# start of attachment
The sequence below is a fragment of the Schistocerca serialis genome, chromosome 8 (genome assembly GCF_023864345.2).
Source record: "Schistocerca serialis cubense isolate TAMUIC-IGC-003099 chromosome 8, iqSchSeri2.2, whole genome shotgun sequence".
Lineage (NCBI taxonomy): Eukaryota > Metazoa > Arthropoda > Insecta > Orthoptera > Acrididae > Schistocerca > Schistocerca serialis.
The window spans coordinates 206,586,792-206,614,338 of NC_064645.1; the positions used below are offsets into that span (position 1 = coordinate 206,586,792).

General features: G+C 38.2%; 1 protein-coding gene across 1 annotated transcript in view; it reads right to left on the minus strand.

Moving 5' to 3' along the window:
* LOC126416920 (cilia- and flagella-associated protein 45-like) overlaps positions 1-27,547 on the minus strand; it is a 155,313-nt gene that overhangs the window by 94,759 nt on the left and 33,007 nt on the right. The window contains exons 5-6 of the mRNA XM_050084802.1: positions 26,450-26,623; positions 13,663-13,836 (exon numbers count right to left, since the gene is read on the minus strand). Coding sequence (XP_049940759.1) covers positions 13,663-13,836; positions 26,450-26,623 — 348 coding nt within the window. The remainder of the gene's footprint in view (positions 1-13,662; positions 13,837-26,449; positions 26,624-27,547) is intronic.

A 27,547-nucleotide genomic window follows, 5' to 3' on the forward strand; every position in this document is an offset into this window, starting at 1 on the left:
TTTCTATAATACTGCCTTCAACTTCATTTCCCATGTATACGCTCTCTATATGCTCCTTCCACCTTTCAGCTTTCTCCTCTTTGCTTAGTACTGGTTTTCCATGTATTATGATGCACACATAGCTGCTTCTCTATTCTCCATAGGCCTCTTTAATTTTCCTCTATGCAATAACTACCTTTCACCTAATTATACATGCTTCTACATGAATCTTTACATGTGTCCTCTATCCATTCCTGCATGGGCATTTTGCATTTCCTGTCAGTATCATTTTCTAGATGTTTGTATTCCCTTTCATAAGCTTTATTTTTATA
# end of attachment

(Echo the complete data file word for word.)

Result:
The sequence below is a fragment of the Schistocerca serialis genome, chromosome 8 (genome assembly GCF_023864345.2).
Source record: "Schistocerca serialis cubense isolate TAMUIC-IGC-003099 chromosome 8, iqSchSeri2.2, whole genome shotgun sequence".
Lineage (NCBI taxonomy): Eukaryota > Metazoa > Arthropoda > Insecta > Orthoptera > Acrididae > Schistocerca > Schistocerca serialis.
The window spans coordinates 206,586,792-206,614,338 of NC_064645.1; the positions used below are offsets into that span (position 1 = coordinate 206,586,792).

General features: G+C 38.2%; 1 protein-coding gene across 1 annotated transcript in view; it reads right to left on the minus strand.

Moving 5' to 3' along the window:
* LOC126416920 (cilia- and flagella-associated protein 45-like) overlaps positions 1-27,547 on the minus strand; it is a 155,313-nt gene that overhangs the window by 94,759 nt on the left and 33,007 nt on the right. The window contains exons 5-6 of the mRNA XM_050084802.1: positions 26,450-26,623; positions 13,663-13,836 (exon numbers count right to left, since the gene is read on the minus strand). Coding sequence (XP_049940759.1) covers positions 13,663-13,836; positions 26,450-26,623 — 348 coding nt within the window. The remainder of the gene's footprint in view (positions 1-13,662; positions 13,837-26,449; positions 26,624-27,547) is intronic.

A 27,547-nucleotide genomic window follows, 5' to 3' on the forward strand; every position in this document is an offset into this window, starting at 1 on the left:
TTTCTATAATACTGCCTTCAACTTCATTTCCCATGTATACGCTCTCTATATGCTCCTTCCACCTTTCAGCTTTCTCCTCTTTGCTTAGTACTGGTTTTCCATGTATTATGATGCACACATAGCTGCTTCTCTATTCTCCATAGGCCTCTTTAATTTTCCTCTATGCAATAACTACCTTTCACCTAATTATACATGCTTCTACATGAATCTTTACATGTGTCCTCTATCCATTCCTGCATGGGCATTTTGCATTTCCTGTCAGTATCATTTTCTAGATGTTTGTATTCCCTTTCATAAGCTTTATTTTTATA